Mass. auditor to raise salaries of key workers
BOSTON—Massachusetts Auditor Suzanne Bump is raising salaries for her front line and supervisory staff, a move she said will help the office attract and retain more qualified workers and improve her ability to guard against fraud and abuse in state government.
Bump announced the changes as part of an ongoing shake-up of the office since she took over from longtime auditor Joseph DeNucci last year. Bump said about 70 staffers have been let go since then. Others left on their own.
Filling those positions with top line investigators means boosting their pay, according to Bump, who said the increases won't require any additional tax dollars or a bigger budget.
"It's all about making the most effective use of our resources and moving from a system that rewards one for just being in a job for a long time to one that rewards performance," Bump said. "This is about bringing this office into the 20th century."
Before raising the pay, Bump commissioned a report to look at how salaries in the office compared to similar positions in the public and private sectors.
That report -- which cost about $29,400 -- found that in general, workers in the state auditor's office were earning less, Bump said.
"Overall our salaries fall below what would be expected for the office," she said. "Some are above. Some are way below."
She said in some cases the salaries are so low that she's had prospective employees turn down job offers after they've heard how much the jobs pay.
Bump said she's raising the salaries of three key positions: field officer, senior auditor and audit supervisor.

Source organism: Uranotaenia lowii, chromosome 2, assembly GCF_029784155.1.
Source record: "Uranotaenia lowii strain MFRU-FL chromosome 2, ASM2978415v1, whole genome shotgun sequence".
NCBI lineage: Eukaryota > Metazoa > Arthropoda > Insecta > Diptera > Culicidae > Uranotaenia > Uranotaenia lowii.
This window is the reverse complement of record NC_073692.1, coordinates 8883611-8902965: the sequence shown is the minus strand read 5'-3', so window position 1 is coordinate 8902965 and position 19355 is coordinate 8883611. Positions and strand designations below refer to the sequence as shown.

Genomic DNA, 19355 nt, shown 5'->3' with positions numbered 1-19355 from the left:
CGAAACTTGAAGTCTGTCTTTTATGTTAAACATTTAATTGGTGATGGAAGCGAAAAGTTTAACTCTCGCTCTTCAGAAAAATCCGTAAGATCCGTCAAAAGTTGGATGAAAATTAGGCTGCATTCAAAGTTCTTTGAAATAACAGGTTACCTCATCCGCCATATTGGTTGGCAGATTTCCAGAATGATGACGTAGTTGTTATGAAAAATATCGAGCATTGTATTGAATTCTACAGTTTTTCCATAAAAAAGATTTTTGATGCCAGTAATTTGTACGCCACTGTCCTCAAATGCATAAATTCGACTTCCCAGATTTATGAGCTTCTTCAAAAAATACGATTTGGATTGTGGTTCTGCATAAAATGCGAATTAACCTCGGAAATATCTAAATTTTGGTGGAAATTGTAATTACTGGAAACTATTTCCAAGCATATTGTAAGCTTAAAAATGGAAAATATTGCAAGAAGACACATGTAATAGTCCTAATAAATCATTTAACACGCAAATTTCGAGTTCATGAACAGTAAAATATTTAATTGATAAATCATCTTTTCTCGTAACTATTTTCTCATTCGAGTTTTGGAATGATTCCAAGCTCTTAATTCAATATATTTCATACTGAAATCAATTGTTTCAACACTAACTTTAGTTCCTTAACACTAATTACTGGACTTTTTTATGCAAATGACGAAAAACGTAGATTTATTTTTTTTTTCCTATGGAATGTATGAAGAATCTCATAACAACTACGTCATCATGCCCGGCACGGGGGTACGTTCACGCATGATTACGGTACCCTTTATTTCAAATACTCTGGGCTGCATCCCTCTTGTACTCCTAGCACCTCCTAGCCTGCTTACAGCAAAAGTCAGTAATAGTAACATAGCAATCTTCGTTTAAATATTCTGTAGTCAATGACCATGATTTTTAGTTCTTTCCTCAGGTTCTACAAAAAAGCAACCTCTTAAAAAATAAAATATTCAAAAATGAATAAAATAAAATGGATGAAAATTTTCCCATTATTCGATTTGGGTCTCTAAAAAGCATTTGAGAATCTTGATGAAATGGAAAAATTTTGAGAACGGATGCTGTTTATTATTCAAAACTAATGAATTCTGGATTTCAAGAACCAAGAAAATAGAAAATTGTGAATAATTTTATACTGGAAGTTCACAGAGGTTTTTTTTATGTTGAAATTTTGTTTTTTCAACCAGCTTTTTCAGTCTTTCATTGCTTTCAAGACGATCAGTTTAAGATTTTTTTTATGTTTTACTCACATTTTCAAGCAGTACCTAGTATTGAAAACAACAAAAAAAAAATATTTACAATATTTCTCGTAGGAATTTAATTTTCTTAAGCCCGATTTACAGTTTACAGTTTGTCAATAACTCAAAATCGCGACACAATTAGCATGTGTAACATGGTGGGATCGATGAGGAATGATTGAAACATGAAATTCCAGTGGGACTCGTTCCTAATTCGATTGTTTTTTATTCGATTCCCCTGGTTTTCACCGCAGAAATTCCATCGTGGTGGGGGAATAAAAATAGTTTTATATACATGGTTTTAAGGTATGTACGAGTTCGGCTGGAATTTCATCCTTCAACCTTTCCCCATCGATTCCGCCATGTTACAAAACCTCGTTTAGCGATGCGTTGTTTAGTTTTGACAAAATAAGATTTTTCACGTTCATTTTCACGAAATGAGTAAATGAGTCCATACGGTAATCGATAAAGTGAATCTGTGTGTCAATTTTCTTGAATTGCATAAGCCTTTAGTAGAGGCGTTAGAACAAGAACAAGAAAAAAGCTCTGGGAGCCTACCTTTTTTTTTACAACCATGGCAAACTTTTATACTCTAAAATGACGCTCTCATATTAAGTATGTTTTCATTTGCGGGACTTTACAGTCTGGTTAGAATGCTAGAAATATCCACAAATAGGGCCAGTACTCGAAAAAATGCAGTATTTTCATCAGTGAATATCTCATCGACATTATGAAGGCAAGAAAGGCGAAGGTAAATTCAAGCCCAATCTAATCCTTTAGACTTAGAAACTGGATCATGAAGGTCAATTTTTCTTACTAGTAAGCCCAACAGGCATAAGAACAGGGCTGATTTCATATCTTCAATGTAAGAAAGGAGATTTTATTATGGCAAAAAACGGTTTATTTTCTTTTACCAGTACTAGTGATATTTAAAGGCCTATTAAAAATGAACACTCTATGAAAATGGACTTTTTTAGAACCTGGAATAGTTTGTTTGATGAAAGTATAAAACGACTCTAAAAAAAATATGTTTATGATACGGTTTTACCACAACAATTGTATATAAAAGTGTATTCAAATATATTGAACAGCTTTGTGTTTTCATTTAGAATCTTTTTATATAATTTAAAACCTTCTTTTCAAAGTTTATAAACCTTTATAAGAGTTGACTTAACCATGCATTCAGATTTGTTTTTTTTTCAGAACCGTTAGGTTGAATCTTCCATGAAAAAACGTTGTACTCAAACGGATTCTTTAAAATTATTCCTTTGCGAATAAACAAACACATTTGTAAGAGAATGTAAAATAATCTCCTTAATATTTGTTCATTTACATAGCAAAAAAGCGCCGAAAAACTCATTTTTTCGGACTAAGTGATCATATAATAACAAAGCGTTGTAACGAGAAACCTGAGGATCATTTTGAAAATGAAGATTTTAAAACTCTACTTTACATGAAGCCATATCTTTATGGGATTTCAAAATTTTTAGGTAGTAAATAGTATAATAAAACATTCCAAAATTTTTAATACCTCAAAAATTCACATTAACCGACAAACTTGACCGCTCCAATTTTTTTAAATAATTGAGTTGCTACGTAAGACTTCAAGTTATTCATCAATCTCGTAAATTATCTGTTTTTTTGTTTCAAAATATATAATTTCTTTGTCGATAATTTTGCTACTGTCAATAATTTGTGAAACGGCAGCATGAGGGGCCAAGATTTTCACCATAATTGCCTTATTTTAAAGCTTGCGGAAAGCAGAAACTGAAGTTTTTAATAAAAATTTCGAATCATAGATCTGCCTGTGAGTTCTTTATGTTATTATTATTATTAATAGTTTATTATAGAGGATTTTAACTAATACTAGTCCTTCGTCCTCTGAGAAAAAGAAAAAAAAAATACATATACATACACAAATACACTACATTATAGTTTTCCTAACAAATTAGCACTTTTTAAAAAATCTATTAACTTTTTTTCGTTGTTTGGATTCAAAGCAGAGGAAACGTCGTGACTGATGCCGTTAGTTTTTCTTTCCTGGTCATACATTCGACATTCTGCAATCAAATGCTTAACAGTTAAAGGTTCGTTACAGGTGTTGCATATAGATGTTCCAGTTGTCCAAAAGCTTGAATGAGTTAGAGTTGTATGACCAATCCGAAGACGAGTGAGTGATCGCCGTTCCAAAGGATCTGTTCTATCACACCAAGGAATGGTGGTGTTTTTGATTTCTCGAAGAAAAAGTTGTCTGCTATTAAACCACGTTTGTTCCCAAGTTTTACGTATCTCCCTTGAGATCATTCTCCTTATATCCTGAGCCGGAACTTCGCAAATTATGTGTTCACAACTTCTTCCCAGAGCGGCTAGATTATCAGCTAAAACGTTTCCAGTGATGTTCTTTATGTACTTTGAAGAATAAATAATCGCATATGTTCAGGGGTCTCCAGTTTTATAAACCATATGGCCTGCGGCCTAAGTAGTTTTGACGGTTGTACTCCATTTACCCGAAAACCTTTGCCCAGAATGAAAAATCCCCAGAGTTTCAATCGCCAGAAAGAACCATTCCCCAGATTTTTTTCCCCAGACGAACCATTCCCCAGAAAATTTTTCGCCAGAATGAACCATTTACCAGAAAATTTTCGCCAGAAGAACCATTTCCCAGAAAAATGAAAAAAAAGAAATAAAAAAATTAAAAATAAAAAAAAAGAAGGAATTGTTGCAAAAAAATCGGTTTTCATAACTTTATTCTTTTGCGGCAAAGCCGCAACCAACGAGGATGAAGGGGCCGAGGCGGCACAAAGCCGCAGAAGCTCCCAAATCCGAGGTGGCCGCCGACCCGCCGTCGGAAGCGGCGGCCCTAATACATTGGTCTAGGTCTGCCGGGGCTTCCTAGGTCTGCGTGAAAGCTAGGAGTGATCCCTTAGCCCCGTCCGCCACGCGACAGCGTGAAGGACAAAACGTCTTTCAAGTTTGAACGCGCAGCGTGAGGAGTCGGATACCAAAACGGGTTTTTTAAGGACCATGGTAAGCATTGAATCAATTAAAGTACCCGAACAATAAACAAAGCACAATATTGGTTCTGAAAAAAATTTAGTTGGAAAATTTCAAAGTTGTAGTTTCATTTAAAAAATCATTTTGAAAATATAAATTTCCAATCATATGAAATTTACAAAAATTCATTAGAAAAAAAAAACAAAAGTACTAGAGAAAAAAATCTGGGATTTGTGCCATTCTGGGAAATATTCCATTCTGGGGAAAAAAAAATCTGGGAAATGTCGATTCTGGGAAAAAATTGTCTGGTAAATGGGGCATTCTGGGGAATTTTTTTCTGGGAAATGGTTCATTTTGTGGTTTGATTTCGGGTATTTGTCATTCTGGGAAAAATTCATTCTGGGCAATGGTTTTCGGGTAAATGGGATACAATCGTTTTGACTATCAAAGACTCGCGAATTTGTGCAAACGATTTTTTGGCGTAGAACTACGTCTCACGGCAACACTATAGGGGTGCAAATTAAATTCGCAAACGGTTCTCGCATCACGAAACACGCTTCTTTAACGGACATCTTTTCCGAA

The study found that audit supervisors were being compensated 15.7 percent below the mid-point in the market. The office currently has 28 audit supervisors.
Bump said she'll increase their salaries by 15.7 percent. That translates into an average raise of $9,453, bringing their average salary to $66,917.
The same study found that senior auditors were being paid about 7.6 percent below the market mid-point. There are 24 senior auditors. Bump is increasing their pay by 7.6 percent. That means an average raise of $3,782 for an average annual salary of $53,416.
For field auditors, the report found they were being compensated 12.9 percent below the market mid-point.
Bump said the office hasn't had as much trouble attracting field auditors, who do the work of gathering information for audits, but has had trouble keeping them. She said two field auditors recently left because they found similar audit positions in other state agencies that paid significantly more.
Instead of a full 12.9 percent raise, Bump said she'll boost the pay of field auditors by 7.6 percent. That translates into an average increase of $3,515, for an average salary of $49,892.
Overall, the increases will mean the office will be spending $517,186 more on salaries. The increases will affect 98 people out of an operational staff of 138.
Bump said she'll pay for the increase in part by redirecting money DeNucci had used to supplement the budget of the Bureau of Special Investigation and instead force the bureau to live within its budget.
Bump she doesn't need more money or legislative approval to make the changes. She also said there are no collective bargaining issues.
"It's all about making the most effective use of our resources," she said.